Subject Recruitment

This research involved a hospital-based case–control study. The research protocol was reviewed and approved by the institutional review boards of the recruiting institutions. All the enrolled subjects signed a written informed consent form. The subjects were enrolled in the clinics of the Massachusetts General Hospital, Brigham & Women's Hospital, the Harvard School of Dental Medicine and its affiliated clinics, and Nova University Dental School in Florida. Initially, we searched electronic medical records and clinical notes to identify BP users. Among the BP users, we identified confirmed BRONJ cases according to the AAOMS diagnostic criteria and unaffected exposed controls. Cases were considered to have developed BRONJ if all the following three clinical characteristics were present: (a) the patient was under BP treatment when they developed ONJ, (b) the exposed, necrotic bone in the maxillofacial region persisted for >8 weeks, and (c) the patient had no history of radiation therapy to the jaws. Controls were patients currently under treatment with a BP who had no signs or symptoms of BRONJ, verified via clinical examination.

Potential participants were contacted by letter and were invited to participate in the study. Patients (cases) with confirmed BRONJ status were offered the alternative to participate via mail or to visit the clinic. Controls all visited the clinic to be examined to ensure their non-BRONJ status. After signing the consent form, participants were asked to answer a standardized questionnaire and to provide a saliva sample. The questionnaire contained questions on demographic characteristics as well as environmental factors and habits that might influence the risk for developing BRONJ.


We collected a saliva sample from each recruited patient, using the Oragene DNA collection kit (DNA Genotek, Kanata, Canada). The saliva kits were mailed in one batch to the subcontracting genotyping facility at SABiosciences (Frederick, MD). DNA was extracted following the manufacturer's recommended protocol. High-throughput genotyping was performed using the Human Omni Express 12v1.0 Beadchip (Illumina, San Diego, CA). The Human Omni Express 12v1.0 Beadchip captures 731,442 markers.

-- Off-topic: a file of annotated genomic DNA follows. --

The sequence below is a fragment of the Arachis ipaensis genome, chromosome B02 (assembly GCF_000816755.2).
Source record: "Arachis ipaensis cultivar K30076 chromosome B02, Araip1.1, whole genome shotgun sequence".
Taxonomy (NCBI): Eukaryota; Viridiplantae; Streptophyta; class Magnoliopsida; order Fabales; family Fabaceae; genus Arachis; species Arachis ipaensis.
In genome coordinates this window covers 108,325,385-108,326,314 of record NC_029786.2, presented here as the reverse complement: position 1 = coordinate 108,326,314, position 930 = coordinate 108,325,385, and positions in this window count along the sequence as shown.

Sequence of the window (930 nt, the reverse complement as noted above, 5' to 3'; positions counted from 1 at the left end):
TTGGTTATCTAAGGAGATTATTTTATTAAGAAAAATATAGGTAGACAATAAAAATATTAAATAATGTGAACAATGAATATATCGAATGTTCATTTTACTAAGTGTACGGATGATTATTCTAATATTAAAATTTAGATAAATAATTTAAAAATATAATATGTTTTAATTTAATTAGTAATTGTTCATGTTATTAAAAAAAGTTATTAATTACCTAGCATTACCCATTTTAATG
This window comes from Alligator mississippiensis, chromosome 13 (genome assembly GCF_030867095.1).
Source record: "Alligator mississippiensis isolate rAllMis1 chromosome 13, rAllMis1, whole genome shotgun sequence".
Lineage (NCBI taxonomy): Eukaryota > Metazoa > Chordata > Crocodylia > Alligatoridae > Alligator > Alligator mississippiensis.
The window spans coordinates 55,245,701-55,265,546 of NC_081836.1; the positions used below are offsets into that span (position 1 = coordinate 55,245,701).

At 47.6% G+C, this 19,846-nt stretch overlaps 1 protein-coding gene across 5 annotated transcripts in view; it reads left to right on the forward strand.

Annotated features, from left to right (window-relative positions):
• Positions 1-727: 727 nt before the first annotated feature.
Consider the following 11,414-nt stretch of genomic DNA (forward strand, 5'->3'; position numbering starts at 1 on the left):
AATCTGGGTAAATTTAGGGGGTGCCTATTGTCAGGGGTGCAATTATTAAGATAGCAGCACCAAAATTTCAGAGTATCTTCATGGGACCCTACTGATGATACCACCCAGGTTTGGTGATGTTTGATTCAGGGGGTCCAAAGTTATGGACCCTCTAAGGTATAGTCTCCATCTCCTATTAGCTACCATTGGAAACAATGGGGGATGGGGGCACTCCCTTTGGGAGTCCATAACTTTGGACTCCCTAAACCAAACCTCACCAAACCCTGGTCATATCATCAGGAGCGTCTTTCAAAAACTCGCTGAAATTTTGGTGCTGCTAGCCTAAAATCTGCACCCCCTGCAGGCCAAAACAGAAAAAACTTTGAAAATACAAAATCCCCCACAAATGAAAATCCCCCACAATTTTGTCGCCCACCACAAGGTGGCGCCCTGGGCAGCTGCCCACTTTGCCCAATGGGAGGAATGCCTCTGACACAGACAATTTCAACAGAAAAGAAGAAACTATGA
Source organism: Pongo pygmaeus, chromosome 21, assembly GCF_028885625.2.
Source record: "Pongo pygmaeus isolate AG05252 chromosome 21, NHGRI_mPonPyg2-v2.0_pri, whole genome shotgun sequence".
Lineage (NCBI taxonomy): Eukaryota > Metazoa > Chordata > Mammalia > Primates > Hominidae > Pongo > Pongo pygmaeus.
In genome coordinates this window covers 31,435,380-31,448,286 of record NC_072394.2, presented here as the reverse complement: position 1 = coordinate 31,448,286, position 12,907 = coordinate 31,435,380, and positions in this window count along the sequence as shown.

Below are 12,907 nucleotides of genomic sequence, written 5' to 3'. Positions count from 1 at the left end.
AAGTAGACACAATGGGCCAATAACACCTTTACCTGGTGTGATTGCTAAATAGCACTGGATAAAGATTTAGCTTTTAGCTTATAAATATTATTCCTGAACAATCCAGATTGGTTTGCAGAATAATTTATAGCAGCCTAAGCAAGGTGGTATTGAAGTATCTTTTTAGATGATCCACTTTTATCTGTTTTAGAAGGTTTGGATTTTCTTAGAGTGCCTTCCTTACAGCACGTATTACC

Genotype Quality Control

Raw data were processed with Illumina's GenomeStudio software and the downstream analysis was performed using the PLINK software [12]. We discarded markers that failed the following quality control criteria: (a) call rate >95%, (b) minor allele frequency (MAF) >1%, (c) a p-value for Hardy–Weinberg equilibrium (HWE) >.0000001 in controls (if applicable). We also confirmed that the call rate per sample was >95%. We tested for cryptic relatedness by estimating the identity-by-descent for all possible pairs of individuals.

Additional Population and Drug-Treated Controls

To increase the power of our analyses, we augmented the initial BRONJ group with publicly available population controls. We selected white subjects from the population reference sample (POPRES) [13], Wellcome Trust Case Control Consortium (WTCCC) [14], Illumina iControlDB [15], and international Serious Adverse Events Consortium (iSAEC) [16] collections. All subjects, except the ones from the iControlDB, were genotyped using Illumina 1M or 1M-duo chips; the subjects from the iControlDB were genotyped using the Illumina 550K chip (Table 1). After applying standard quality control procedures, the controls were combined with the initial BRONJ group to produce the “population control group.” The effect of population structure was assessed through principal components analysis (PCA) using the smartPCA program from the EIGENSTRAT package (version 3.0) [17]. SNPs from known regions of long-range linkage disequilibrium were removed before running the PCA [18]. Because the population control group contained a disproportionally large set of north European subjects, we chose a fixed cases/control ratio of ~1/60, selecting the best genetically matched controls based on eigenvalues of the significant PC axes.

Table 1.
Composition of control study cohorts

Additionally, in order to test the effect of possible confounding factors, which may be related to either BP exposure or clinical diagnosis, we downloaded a set of treatment-tolerant cancer sample data from the phs000210.v1.p1 cohort from dbGAP [19]. This cohort is composed of 878 breast cancer patients genotyped by the Illumina 610K chip. We selected 107 subjects who had been BP users by reviewing the patients' clinical data (form: pht000898.v1.p1.c1) included in the downloaded datasets. After selecting the white BP users by PCA, these controls were combined with the initial BRONJ treatment-tolerant controls to produce the “treatment-tolerant group.”